A week and a half ago I took Tate to his psychiatrist for his routine check-up. From the way that he was acting during the appointment, which was at 4:00 pm on a Friday, it was clear that his meds had worn off–again. The doctor was trying to engage Tate in a brief exchange of pleasantries, and Tate was upside down, on the couch, scripting and asking when we could go home. She asked him how he was feeling. He giggled and said, “poop”. Yeah, it was awesome.
I explained to the doctor how even though the Focelin XR was supposed to give him 4 or 5 hours of focus, we were getting 3–on a good day. The Focelin worked well, but he was just blowing through it. Plus, the capsule was not the easiest thing to get into Tate. He often ended up chewing it, which I knew was blowing some of the efficacy of the medication. I expressed my concern about the school year, and asked if she had a higher dosage to give him.
Considering Tate’s current state and history, the doctor recommended a new medication. It’s the same “family” as the Focelin XR, but it is liquid and extended release, when, at a full dose, has shown to give 12 hours of improved focus. So, for Tate, we’ll probably get 6 or 7. But that would get him through his day. So, we walked out of the doctor’s office with a prescription for Quillivant XR.
I took it to the pharmacy, and was promptly told that their orders for narcotics, aka “controlled substances” *shudder* go out on Monday mornings. This would go out then. It would take 3-4 days. I got the call on Thursday night that his meds were in. Friday morning we started at the 2 ml dose that I was told to give him to start. That was awful. He was all over the place, and kept saying his head was not feeling good. He had none in his system by noon. But I wasn’t supposed to give him more on that first day. I was so incredibly exhausted, I could have cried.
On Saturday, I upped the dosage to 3 ml. He did MUCH better with that one, but was still not quite himself. Later that morning my in-laws came to take Tate, Jake, and Cole for the day. I gave my mother-in-law the heads’ up about the medication. They were taking the boys to the park to play, and that was probably the best thing that they could have done. It helped him stay organized and stay regulated through the afternoon, and he did just fine at night.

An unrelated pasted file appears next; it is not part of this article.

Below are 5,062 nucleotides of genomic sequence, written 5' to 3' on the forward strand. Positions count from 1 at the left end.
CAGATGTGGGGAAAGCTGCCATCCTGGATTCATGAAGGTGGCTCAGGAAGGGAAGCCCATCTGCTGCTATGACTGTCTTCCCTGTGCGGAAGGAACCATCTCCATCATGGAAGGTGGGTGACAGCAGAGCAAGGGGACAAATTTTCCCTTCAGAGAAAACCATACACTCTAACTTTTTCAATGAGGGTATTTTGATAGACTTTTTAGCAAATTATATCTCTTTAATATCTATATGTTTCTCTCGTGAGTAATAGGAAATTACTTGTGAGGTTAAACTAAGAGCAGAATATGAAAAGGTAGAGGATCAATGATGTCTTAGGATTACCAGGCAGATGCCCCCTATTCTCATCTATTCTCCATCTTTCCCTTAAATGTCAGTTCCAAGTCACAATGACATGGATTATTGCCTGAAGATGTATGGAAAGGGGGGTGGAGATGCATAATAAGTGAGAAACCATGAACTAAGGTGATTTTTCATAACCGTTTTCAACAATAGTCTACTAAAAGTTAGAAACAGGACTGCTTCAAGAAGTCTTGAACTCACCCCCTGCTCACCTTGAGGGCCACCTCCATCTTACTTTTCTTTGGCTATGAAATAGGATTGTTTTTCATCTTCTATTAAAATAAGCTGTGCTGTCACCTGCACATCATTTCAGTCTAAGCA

The dosage stayed the same yesterday. My mother-in-law gave it to him around 8 am. By 3:00 it was obvious that the medication had worn off. But, that is more “life” than his prior medication had given him. I haven’t noticed a crash, but his impulsive behaviors are through the roof when this medication wears off. He has to touch everything. Push every button. Flip every light switch. That description of the “energizer bunny”?? He embodied every inch of that. It made my head spin. He was so exhausted at night that it was hard for him to keep up with his brothers. (On a positive note, he did sleep until after 6 a.m. today.)
This morning I upped the dosage to 3.5 ml. He was very “on” this morning. I know that the medication is working, and he is definitely tolerating it. He hasn’t complained about his head or done anything to indicate otherwise. At just shy of 1 p.m., he is starting to be a little more impulsive and scattered. Tomorrow I’ll bump the dose to 4 ml.
This trial and error is hard on everyone. Tate struggles as his body tries to figure out the new medication and dosage. He struggles as the lower initial doses don’t give him the right support to get through the day without falling apart. His brothers struggle to cope with the impulsive and sometimes almost manic behavior that ensues as Tate tries to find his footing and balance on a new medication. Hubz and I struggle as we watch him wrestle with the behavior and the biology behind it. As we watch him figure try to cope. As we hope that a lower dose may be the answer…and realize that we will have to dial it up to the full one just to get him through the day.
We do this dance. We try to find the sweet spot where we medicate enough to help him function successfully, but not so much that it detracts from his personality. Tate is always going to be high energy. He will always have a brain that rapidly fires to and fro. We choose to medicate to give him the ability to be present in the current moment and take part in the action going on around him at present, rather than what *may* happen an hour, a day, a week in advance. We choose to medicate because we know how frustrated and discouraged he becomes when he’s not. It’s about giving him the chance to be a kid…to have friends, go to school, and play and engage with others. It’s not a crutch. It’s a tool. I just want to find the right one. For Tate.